Over the next few years further efforts to preserve the regional park ideal continued as Bedford purchased and acquired parts of the shore of Sandy Lake for the proposed park. In 1992 the Dairy gave 6 acres of shoreline to the Town of Bedford for the regional park with the requirement that there be no vehicular traffic permitted on that land.
The next development arose when the Bedford Lions Club expressed a desire to mark the millennium with a public project. The original proposed regional park plan (from the MAPC plans) had included a small beach park (where the Bedford Lions Beach Park now exists). HRM, the Province and the Lions Club donated $500,000 for the recreational development. The result was a portion of the original proposed Sandy Lake Regional Park was designated as park land. While surveys of the Bedford and Hammonds Plains communities for recreational preferences all suggested that people wanted an indoor year-round ‘swimming opportunity’ and hiking trails, the beach plan was chosen.
There were numerous struggles over design of the Bedford Lions Beach Park – grades, drainage and backfilling plans had to be adjusted so that there would be no washouts and flooding. The plan to remove the trees and the natural shore berm and add tons of sand to make a bigger beach, which would have destroyed a protected fish breeding area, was altered to protect the shoreline and wildlife. Planners proposed flush toilets which would have required cutting down a football-sized area of old growth Acadian forest along the shore to create the disposal field. The Sandy Lake Ratepayers Association was able to make the case for ‘trailhead’ peat toilets (similar to those used by Parks Canada and the US National Parks Service) which were installed and have worked well. The trees were saved, the ecosystem and the beauty of the area were preserved, and the beach has been a fine addition to Sandy Lake. Again, residents worked with decision-makers to see to the lake’s needs.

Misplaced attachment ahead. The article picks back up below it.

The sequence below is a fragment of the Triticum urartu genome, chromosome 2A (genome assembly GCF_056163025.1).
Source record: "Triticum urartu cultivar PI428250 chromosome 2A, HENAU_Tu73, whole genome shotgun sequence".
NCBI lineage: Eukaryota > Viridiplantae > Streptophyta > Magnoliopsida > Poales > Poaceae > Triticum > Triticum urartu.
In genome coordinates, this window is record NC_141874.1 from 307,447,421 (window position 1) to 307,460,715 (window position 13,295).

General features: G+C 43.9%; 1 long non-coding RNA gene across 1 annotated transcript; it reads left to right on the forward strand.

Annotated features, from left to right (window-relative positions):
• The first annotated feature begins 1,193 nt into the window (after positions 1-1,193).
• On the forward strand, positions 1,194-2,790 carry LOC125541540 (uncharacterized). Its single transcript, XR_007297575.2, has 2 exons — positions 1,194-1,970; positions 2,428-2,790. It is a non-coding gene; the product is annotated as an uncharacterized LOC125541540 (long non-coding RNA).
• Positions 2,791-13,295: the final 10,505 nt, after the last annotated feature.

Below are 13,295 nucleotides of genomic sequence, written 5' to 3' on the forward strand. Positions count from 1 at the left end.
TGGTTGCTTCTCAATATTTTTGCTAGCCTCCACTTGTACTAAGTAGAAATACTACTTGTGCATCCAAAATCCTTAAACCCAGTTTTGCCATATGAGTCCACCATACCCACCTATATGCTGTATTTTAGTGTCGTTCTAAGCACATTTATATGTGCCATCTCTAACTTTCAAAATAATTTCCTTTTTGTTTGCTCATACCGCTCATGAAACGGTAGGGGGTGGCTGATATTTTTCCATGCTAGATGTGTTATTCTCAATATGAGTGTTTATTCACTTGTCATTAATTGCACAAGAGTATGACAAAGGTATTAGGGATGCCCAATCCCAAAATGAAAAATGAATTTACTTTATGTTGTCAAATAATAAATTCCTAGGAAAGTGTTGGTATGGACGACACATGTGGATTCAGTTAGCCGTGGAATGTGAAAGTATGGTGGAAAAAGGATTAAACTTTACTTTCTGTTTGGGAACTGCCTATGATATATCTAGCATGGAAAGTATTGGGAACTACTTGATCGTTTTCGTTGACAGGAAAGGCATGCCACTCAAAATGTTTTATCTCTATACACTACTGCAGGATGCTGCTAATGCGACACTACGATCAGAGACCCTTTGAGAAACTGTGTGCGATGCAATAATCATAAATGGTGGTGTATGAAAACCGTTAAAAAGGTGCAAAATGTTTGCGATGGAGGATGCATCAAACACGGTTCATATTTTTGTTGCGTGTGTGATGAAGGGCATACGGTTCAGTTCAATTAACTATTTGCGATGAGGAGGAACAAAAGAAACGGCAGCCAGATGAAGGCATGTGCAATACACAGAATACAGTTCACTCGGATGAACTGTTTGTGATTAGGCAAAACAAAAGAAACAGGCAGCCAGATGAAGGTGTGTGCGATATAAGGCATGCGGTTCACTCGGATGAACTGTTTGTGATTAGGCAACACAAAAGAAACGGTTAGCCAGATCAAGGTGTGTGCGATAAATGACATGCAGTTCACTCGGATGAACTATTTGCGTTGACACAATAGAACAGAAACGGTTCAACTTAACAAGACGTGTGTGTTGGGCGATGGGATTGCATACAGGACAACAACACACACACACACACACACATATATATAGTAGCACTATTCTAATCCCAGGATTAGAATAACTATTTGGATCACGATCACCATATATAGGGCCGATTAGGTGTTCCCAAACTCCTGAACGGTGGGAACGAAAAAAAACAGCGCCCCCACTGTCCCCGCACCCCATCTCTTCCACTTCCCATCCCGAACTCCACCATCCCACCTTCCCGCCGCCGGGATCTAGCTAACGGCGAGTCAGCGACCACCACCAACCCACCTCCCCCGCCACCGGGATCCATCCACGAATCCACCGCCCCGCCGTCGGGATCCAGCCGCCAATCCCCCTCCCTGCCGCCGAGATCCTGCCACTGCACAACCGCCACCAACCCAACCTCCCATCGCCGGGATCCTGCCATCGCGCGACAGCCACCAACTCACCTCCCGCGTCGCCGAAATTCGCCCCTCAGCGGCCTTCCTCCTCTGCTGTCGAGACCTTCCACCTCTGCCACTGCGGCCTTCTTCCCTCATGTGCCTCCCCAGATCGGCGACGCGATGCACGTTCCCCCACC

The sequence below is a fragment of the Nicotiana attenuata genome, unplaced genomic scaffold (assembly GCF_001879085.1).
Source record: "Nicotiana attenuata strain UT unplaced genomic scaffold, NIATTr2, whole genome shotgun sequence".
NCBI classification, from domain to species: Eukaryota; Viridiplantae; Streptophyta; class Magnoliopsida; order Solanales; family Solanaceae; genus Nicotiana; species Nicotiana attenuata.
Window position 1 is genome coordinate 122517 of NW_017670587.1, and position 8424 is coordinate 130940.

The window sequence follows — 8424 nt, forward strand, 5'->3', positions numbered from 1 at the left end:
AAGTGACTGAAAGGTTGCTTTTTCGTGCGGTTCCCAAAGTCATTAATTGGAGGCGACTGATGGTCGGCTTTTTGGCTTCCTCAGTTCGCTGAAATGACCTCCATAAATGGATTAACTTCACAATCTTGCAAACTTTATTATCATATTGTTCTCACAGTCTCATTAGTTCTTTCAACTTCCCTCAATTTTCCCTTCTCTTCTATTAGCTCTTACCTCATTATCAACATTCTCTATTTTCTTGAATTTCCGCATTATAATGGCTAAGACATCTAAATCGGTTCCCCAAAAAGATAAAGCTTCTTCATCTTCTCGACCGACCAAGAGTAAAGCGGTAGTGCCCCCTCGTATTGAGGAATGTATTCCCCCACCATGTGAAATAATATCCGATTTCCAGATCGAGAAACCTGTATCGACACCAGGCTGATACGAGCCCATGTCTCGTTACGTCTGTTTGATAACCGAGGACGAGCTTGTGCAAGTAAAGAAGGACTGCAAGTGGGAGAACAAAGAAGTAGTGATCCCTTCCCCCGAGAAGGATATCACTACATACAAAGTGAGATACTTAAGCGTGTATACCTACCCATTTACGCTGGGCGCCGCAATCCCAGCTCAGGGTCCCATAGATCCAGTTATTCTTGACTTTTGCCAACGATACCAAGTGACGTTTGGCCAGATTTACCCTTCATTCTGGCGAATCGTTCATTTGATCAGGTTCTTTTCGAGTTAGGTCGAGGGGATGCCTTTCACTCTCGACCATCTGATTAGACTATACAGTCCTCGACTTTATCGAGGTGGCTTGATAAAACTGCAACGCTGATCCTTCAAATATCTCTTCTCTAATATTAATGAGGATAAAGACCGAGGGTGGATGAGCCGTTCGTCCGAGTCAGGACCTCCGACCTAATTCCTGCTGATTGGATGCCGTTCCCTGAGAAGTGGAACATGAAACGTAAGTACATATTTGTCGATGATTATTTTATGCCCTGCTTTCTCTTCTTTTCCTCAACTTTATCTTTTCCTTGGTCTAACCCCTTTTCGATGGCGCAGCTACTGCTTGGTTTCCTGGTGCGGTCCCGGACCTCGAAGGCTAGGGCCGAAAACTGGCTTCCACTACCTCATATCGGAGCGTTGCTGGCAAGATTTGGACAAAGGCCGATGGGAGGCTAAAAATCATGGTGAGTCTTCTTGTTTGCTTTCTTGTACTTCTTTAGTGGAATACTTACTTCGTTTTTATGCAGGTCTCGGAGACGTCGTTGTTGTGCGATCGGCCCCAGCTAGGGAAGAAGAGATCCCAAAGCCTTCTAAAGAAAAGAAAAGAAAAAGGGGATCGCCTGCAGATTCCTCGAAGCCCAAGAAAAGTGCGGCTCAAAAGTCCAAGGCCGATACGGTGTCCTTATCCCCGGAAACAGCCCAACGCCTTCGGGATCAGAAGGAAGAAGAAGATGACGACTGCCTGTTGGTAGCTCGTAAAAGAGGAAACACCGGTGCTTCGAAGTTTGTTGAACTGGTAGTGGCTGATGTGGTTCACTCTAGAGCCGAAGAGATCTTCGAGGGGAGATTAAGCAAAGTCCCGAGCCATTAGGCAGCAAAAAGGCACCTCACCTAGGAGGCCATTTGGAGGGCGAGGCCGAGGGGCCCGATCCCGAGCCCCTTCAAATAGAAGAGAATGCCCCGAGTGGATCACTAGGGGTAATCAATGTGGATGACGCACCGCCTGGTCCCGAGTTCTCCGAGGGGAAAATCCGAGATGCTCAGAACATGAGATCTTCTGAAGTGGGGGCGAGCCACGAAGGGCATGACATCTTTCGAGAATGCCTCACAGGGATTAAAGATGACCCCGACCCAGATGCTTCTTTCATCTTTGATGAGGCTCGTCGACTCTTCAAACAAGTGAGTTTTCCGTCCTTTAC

Somewhere in the midst of all the meetings and activities around the beach project some in the Sandy Lake Ratepayers Association realized that there would always be issues that could harm the lake, and that, in the end, it was the quality of the water that had to be protected. So the Sandy Lake Watershed Association was started. For several years there was regular water testing carried out by the Bedford Water Advisory Committee…that was eventually cut from the city’s budget. (SLCA understands that the will to continue to spend the ~$3,500.00 a year for testing all lakes in HRM was lost somehow, so not only Sandy Lake suffered from that cut.) As the Bedford Lion’s Club Beach Park progressed, the Sandy Lake Watershed Association successfully advocated for the elimination of a planned boat launch facility, reducing the number of motorized water craft using the lake and thereby further protecting the sensitive wildlife. It is important to note that this undertaking did not have the intention of removing motorized water craft from the lake, as it was recognized that a number of existing private landholders on the lake had (and continue to have) motorized water craft.
Under the Regional Municipal Planning Strategy (RMPS 2006), some lands originally proposed as part of the Sandy Lake Regional Park were designated by HRM as urban settlement, with the intention of developing the lands within 25 years. The projected ‘build out’ population for Sandy Lake was identified as 12,000. The current projection is for up to 16,000 residents. http://legacycontent.halifax.ca/council/agendasc/documents/101116cow3-217.pdf. In 2009, CBCL carried out a Cost of Servicing Study on behalf of HRM. The Sandy Lake Watershed Association was not aware of the new designation or the study.
In 2006 the HRM-owned Jack Lake lands together with the Lions Club Beach on Sandy Lake were identified as lands for the Jack Lake Regional Park which is still to be formally designated. Those lands have their own special attributes and should remain protected, but about 1800 acres of the critical Sandy Lake to Sackville River corridor remain to be protected. Citizens have worked since the 1970s to protect this area and to finally achieve a comprehensive Sandy Lake Regional Park.